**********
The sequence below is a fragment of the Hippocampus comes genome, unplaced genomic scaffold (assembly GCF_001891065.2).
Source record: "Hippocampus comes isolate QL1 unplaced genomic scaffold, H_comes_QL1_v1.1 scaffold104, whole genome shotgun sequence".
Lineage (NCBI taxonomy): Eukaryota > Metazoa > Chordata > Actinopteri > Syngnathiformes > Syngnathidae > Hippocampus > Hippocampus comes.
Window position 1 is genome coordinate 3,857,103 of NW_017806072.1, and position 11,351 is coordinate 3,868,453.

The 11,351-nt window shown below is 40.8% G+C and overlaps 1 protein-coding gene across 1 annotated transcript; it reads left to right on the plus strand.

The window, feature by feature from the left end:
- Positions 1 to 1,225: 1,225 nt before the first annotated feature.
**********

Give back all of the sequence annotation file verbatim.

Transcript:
The sequence below is a fragment of the Hippocampus comes genome, unplaced genomic scaffold (assembly GCF_001891065.2).
Source record: "Hippocampus comes isolate QL1 unplaced genomic scaffold, H_comes_QL1_v1.1 scaffold104, whole genome shotgun sequence".
Lineage (NCBI taxonomy): Eukaryota > Metazoa > Chordata > Actinopteri > Syngnathiformes > Syngnathidae > Hippocampus > Hippocampus comes.
Window position 1 is genome coordinate 3,857,103 of NW_017806072.1, and position 11,351 is coordinate 3,868,453.

The 11,351-nt window shown below is 40.8% G+C and overlaps 1 protein-coding gene across 1 annotated transcript; it reads left to right on the plus strand.

The window, feature by feature from the left end:
- Positions 1 to 1,225: 1,225 nt before the first annotated feature.